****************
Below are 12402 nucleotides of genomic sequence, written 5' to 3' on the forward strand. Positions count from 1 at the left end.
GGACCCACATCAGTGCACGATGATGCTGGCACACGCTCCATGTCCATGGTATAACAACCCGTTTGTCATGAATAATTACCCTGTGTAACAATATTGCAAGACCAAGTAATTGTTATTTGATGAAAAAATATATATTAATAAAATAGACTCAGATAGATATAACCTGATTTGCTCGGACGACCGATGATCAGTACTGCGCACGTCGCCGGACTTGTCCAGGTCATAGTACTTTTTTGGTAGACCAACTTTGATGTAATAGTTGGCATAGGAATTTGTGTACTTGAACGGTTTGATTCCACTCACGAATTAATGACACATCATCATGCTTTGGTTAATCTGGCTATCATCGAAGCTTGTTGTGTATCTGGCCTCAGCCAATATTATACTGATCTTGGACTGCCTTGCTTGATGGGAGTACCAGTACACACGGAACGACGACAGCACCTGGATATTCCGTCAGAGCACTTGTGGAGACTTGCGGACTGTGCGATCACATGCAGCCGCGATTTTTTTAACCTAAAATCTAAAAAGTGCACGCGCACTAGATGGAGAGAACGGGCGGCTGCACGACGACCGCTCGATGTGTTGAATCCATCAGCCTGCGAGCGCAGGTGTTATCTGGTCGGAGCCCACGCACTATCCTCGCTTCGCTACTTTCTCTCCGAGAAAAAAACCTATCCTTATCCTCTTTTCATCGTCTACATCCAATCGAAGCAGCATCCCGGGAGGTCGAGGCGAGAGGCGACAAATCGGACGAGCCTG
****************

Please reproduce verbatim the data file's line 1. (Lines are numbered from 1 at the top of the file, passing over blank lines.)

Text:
Below are 12402 nucleotides of genomic sequence, written 5' to 3' on the forward strand. Positions count from 1 at the left end.